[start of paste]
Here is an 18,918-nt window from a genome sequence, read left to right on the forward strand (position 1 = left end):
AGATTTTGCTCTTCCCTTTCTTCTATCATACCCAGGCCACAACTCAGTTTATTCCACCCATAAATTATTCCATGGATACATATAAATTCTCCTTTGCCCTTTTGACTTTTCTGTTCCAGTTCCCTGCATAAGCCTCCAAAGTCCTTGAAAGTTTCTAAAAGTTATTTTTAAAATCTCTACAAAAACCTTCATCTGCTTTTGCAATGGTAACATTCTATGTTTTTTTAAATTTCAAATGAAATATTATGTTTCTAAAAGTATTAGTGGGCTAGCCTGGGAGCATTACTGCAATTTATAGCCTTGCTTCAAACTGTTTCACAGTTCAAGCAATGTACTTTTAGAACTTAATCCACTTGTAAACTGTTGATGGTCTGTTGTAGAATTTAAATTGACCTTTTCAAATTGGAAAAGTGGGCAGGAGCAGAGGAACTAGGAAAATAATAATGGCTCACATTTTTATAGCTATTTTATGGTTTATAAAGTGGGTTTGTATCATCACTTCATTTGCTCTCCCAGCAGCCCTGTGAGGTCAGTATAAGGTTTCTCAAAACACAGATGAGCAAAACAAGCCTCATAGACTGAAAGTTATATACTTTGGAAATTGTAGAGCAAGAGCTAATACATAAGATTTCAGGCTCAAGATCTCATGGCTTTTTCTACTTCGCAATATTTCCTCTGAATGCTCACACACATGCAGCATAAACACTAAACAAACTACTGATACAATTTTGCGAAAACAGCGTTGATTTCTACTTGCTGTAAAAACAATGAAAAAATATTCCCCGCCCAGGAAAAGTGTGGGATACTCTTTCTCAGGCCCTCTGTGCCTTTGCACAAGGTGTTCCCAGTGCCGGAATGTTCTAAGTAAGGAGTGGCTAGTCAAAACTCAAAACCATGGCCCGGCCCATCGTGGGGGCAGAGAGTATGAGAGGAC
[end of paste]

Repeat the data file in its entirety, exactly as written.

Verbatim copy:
Here is an 18,918-nt window from a genome sequence, read left to right on the forward strand (position 1 = left end):
AGATTTTGCTCTTCCCTTTCTTCTATCATACCCAGGCCACAACTCAGTTTATTCCACCCATAAATTATTCCATGGATACATATAAATTCTCCTTTGCCCTTTTGACTTTTCTGTTCCAGTTCCCTGCATAAGCCTCCAAAGTCCTTGAAAGTTTCTAAAAGTTATTTTTAAAATCTCTACAAAAACCTTCATCTGCTTTTGCAATGGTAACATTCTATGTTTTTTTAAATTTCAAATGAAATATTATGTTTCTAAAAGTATTAGTGGGCTAGCCTGGGAGCATTACTGCAATTTATAGCCTTGCTTCAAACTGTTTCACAGTTCAAGCAATGTACTTTTAGAACTTAATCCACTTGTAAACTGTTGATGGTCTGTTGTAGAATTTAAATTGACCTTTTCAAATTGGAAAAGTGGGCAGGAGCAGAGGAACTAGGAAAATAATAATGGCTCACATTTTTATAGCTATTTTATGGTTTATAAAGTGGGTTTGTATCATCACTTCATTTGCTCTCCCAGCAGCCCTGTGAGGTCAGTATAAGGTTTCTCAAAACACAGATGAGCAAAACAAGCCTCATAGACTGAAAGTTATATACTTTGGAAATTGTAGAGCAAGAGCTAATACATAAGATTTCAGGCTCAAGATCTCATGGCTTTTTCTACTTCGCAATATTTCCTCTGAATGCTCACACACATGCAGCATAAACACTAAACAAACTACTGATACAATTTTGCGAAAACAGCGTTGATTTCTACTTGCTGTAAAAACAATGAAAAAATATTCCCCGCCCAGGAAAAGTGTGGGATACTCTTTCTCAGGCCCTCTGTGCCTTTGCACAAGGTGTTCCCAGTGCCGGAATGTTCTAAGTAAGGAGTGGCTAGTCAAAACTCAAAACCATGGCCCGGCCCATCGTGGGGGCAGAGAGTATGAGAGGAC